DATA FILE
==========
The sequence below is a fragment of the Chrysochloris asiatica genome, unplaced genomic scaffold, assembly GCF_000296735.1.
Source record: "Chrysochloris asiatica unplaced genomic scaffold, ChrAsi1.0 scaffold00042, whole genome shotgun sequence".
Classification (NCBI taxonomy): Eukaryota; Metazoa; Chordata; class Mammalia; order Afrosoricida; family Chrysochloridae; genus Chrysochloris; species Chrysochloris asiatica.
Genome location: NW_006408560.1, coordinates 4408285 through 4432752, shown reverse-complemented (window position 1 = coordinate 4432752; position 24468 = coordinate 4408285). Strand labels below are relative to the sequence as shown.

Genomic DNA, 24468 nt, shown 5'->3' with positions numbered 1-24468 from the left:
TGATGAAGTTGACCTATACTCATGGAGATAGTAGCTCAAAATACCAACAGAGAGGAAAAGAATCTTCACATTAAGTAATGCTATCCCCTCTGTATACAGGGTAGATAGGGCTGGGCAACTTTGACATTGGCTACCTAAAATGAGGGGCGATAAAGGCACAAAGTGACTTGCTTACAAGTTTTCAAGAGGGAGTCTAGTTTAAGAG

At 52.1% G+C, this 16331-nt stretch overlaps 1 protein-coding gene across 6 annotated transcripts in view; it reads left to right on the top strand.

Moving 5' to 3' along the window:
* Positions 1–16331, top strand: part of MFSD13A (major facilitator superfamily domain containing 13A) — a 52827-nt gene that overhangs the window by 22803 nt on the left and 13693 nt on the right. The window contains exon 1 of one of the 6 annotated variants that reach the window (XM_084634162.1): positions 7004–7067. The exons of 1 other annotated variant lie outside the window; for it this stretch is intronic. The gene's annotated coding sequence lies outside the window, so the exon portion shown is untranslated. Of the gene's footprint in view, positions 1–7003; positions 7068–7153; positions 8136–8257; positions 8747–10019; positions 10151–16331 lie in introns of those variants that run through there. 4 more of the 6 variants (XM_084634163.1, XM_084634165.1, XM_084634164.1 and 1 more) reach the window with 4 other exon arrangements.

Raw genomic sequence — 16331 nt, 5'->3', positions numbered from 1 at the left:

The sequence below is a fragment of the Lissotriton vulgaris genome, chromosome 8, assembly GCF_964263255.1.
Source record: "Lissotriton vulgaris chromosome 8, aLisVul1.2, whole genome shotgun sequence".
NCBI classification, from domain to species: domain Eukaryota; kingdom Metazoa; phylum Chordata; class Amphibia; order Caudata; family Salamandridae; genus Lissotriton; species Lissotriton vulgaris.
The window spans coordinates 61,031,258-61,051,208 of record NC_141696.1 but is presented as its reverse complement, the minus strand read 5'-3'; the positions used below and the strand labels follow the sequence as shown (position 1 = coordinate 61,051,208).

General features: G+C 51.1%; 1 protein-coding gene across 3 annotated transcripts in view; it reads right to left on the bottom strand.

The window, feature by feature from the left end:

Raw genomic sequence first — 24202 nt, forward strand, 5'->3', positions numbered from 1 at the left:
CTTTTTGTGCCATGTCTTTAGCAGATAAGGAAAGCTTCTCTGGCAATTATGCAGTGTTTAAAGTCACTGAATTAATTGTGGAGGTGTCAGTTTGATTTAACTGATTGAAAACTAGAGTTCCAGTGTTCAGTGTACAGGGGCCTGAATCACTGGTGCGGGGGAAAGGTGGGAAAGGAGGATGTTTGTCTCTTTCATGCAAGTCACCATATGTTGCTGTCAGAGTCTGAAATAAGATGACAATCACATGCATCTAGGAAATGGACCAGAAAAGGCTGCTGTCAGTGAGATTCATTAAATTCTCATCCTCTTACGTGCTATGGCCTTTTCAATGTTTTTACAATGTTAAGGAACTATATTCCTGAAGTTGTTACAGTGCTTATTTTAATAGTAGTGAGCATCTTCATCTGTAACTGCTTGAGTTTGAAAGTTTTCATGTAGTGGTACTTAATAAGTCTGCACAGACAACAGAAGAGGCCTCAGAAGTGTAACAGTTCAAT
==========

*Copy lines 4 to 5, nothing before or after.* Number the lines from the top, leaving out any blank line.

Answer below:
Genome location: NW_006408560.1, coordinates 4408285 through 4432752, shown reverse-complemented (window position 1 = coordinate 4432752; position 24468 = coordinate 4408285). Strand labels below are relative to the sequence as shown.

Genomic DNA, 24468 nt, shown 5'->3' with positions numbered 1-24468 from the left: